A modular light bulb designed for graceful obsolescence.

Felix Heibeck
Published in
4 min readJan 10, 2017


Light bulbs have been the first significant step many people and companies have taken into the connected home. Moving forward, connected light bulbs might not only provide light; they are also perfectly positioned to host microphones, cameras, speakers, or other technologies without adding new wiring or other infrastructure.

However, turning LED light bulbs with an expected lifespan of up to 20 years into a gadget also creates risks. Gadgets have much shorter life expectancies, not because the devices break, but because digital technologies are updated yearly and existing products become outmoded quickly. Even before LEDs, the light bulb’s lifespan has been artificially limited multiple times, but now we are “gadgetizing” them, potentially converting them into products with relevant lives of five years or less.

We prototyped a concept for a connected light bulb that can serve as a platform for connected functionalities while maintaining a graceful obsolescence. We call it Filo.

Filo is a modular light bulb platform for the connected home.

Filo is not just a light bulb — it’s also a platform that can host a variety of modules with different functions. The light bulb houses the expensive and durable parts like transformers, LEDs, and drivers, while the modules contain the more obsolescent elements for “smart functions” like sensors, actuators, and connectivity. Through its standardized connector, the light bulb not only provides power to the module, but also allows the control of its features by the module and a larger home ecosystem connected to the module. Instead of throwing away and replacing the whole product when it’s incompatible, outmoded, or its specific function is simply not needed anymore, you can just replace the module.

Filo’s modular system makes connected services easy to install and change over time.

Adding Filo to your home is as simple as screwing in a new light bulb. It works with existing sockets and switches. The modules are plugged into the bulb, which provides the module with power and an interface to control the light. Depending on its function, the module can affect the light’s behavior or operate independently. If the connected module needs to stay on even with the light turned off, it has its own battery to keep it running.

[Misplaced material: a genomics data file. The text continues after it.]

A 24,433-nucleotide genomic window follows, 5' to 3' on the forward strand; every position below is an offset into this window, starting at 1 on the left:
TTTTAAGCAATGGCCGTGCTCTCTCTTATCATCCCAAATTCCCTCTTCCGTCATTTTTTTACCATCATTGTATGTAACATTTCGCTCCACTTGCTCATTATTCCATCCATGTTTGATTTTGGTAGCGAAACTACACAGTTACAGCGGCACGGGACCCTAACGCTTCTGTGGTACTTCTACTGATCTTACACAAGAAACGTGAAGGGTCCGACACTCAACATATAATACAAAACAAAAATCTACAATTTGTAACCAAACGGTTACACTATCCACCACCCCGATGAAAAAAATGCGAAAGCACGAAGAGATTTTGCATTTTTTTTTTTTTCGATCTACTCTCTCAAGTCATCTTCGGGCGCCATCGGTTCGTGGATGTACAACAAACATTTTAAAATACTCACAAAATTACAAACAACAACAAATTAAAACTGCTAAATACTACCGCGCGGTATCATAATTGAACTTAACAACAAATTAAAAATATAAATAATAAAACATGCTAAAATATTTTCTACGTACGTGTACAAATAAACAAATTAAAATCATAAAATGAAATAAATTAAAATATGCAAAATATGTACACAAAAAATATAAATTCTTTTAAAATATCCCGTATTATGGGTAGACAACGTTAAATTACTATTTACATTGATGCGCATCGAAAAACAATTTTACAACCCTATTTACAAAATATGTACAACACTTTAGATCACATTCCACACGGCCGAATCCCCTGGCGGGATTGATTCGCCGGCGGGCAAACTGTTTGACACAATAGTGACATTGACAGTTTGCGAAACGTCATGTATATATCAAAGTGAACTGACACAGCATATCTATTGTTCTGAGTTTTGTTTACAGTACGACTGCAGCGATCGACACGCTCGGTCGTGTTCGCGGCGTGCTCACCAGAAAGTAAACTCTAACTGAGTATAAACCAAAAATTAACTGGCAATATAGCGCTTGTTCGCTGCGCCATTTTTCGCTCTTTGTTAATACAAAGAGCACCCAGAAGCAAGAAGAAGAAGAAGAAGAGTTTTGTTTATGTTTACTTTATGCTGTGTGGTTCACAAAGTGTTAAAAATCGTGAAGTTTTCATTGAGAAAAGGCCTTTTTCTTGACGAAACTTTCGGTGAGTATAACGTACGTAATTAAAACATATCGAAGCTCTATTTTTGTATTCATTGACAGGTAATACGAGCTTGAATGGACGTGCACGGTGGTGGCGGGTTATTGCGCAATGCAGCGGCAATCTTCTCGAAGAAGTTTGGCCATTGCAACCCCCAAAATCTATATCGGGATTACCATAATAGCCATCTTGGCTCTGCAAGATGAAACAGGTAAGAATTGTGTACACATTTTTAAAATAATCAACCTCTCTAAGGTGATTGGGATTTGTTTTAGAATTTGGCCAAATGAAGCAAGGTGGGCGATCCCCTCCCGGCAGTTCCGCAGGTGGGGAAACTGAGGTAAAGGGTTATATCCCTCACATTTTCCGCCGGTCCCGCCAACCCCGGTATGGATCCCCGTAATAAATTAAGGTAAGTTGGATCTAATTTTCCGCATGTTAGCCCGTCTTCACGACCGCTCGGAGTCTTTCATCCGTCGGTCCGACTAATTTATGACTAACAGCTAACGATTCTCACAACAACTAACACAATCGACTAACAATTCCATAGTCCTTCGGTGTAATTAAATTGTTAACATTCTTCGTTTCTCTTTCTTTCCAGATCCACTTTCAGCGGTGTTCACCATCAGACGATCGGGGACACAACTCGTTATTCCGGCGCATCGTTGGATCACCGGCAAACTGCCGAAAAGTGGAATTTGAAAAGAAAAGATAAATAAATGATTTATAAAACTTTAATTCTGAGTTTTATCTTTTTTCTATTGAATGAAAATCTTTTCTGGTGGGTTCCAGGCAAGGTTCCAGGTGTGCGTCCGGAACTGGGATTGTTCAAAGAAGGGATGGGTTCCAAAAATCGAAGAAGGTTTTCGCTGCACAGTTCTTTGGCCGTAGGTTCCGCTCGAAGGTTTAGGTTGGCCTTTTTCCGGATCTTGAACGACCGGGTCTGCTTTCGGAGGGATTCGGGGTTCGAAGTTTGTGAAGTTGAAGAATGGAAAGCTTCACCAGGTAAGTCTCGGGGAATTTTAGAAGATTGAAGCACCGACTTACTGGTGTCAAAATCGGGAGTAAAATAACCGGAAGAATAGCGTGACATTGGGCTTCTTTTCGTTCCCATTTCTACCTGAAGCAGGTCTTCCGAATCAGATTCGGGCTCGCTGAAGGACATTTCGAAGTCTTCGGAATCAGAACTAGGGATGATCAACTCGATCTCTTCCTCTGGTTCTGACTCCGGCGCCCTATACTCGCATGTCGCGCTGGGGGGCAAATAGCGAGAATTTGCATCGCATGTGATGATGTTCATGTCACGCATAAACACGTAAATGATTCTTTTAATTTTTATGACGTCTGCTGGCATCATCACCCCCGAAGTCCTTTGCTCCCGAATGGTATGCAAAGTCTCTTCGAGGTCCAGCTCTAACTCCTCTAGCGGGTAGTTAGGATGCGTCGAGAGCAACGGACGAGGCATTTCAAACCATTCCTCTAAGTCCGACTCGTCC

Modules are equipped with a battery to work independently of the light if needed.

Regardless of the module inside, Filo is a powerful, dynamic light bulb with interesting features. Filo can transition between a spot light and room filling light to illuminate whatever you are doing in the most appropriate and energy efficient way possible. The bulb can also synthesize the full spectrum of natural light, aligning your circadian rhythm with cooler colors in the morning and warmer colors in the evening. All these features can be accessed and controlled by the module plugged into the bulb.

Filo adds new dynamic properties to light bulbs. Here a motion sensor module reacts to activity on the desk by focussing the light to where it’s needed.

For Filo to not be another layer in the patchwork of the connected home architecture, it needs to support — but not require — new technology. That means supporting “analog” light switches instead of requiring the installation of new ones. While a mobile application to control Filo’s core features is entirely optional, more advanced modules might have a dedicated app.

While most interactions with Filo are physical, a phone app can help to manage devices and more sophisticated module functionalities.

While we chose to focus on the connected home in this instance, we imagine the concept has application well beyond the home: factory floors, schools, retail environments, and so on. Filo’s modular approach retains the value of the initial investment in LED lighting while allowing these organizations to evolve with technology.

The pervasive use of a connector standard for more obsolescent technology and extensions could transcend corporate borders, allowing an Amazon Alexa module in a Filo bulb, for example. Similar to the USB standard, it could even open up the space for smaller third-party developers that better serve niche markets. With modules, connected devices are more than just a normalized experience designed by one company for the average user; they become truly customizable for individual needs. All without adding to the landfill of obsolete light gadgets.

** In the time since we finished this project, two relevant projects that support the trends we showcase here have been released at CES 2017. Soraa released a product called “Helia”, a light bulb that can also host modules. While the projects are similar, Filo’s approach is focused on creating graceful obsolescence by encapsulating volatile technologies in replaceable modules. Along this line, Intel introduced the “Compute Card” built on this modular principle. While the current version features a Kaby Lake processor, the most important news is that Intel has announced their commitment to the card’s standard form factor and port design independent of future changes to the internal architecture of the module.

This project was developed by Teague Labs.



Felix Heibeck

Interaction designer, technologist, and angry optimist.